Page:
in what seemed like only minutes, we began descending, and caught up quickly with the tree line. we meandered through pine on a gradual decline, skirting around the president and the vice president and continuing into little yoho valley. the sky was still tumultuous and cloudy; we were still afraid of grizzlies. all around were the constant, gorgeous flowers, identified later as alpine cinquefoil, field chickweed, fireweed, purple saxifrage. soon we saw stanley mitchell hut (operated by the alpine club of canada) and knew our campground was just ahead. we set up just metres from the creek, the mountains towering above us, and sat by the water into the early evening. we played cards, built cairns, talked to a father with two young sons, eavesdropped on a group of teenage boys setting off on their first alpine summit. we made dinner (hell yeah to tasty bite), wished we had brought bourbon, and slept early.
in the morning, after oatmeal and instant coffee, we set off on our descent back toward the takakkaw falls lot. the trail here was muddy and winding, crossing streams and darting around fallen logs growing entire moss colonies. the morning was bright, with sun coming through the trees, and the forest seemed insulated and quiet, the ground squishy with peat and loam. we met a moose, standing in a clearing, and made eye contact with her as we crept by. our hike out took half the time as our hike up (despite the fact that both were 10km), and we were at our truck again by mid morning, eager for more coffee (and soylent) and blissfully happy from our night in the woods. we tromped over to takakkaw to check it out up close, and then retreated to the monarch campground to pitch among the RVs. what a change of pace.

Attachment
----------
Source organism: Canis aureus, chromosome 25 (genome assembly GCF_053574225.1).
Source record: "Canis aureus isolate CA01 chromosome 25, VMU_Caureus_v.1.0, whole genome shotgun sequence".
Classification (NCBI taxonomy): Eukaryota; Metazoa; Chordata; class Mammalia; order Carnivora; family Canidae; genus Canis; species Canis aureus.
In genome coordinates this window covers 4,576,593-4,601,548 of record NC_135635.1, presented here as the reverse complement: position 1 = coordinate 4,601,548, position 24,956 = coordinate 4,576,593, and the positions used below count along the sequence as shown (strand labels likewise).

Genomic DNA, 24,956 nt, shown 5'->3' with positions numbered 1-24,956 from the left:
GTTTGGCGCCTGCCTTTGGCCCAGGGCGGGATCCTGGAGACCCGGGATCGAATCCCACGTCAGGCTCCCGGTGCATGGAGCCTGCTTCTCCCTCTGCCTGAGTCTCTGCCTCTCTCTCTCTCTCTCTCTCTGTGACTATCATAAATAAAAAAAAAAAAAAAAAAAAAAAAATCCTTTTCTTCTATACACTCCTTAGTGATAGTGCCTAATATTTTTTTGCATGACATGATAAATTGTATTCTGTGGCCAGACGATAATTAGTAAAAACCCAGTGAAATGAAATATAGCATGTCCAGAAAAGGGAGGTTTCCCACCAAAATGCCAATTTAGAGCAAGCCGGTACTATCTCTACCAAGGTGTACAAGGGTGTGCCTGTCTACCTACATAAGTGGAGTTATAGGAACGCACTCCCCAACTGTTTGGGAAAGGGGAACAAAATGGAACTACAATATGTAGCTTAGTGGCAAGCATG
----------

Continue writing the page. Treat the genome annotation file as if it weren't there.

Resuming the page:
that afternoon we went looking for a bouldering area named cathedral forest, positioned in the woods across from the spiral tunnels viewpoint. the approach involved us strapping on the crashpads, and running across highway 1 into the ditch by the woods before scrambling up the unstable slope and diving into the trees. all while unsuspecting tourists looked on. (absurd.) we found some decent boulder problems just within the forest boundary but struggled to get the lay of the land, and wandered about for a while looking for the rest of the problems on the map. despite the area being well documented and also very large, we were only able to identify the first few features on the map; it seemed like no one had climbed there in quite some time. we fooled around on what we could find before heading back to our tent and visiting the neighbouring campground in search of free showers. pulling on real rock felt amazing.
at night we wandered around the flats beside the campground, cooked dinner, read books. the usual. we watched trains pass by and disappear into the mountain across the highway. they were constant, and would have kept me up all night had i not been so damn tired. we had a short amount of time in yoho, but hell, what a ride.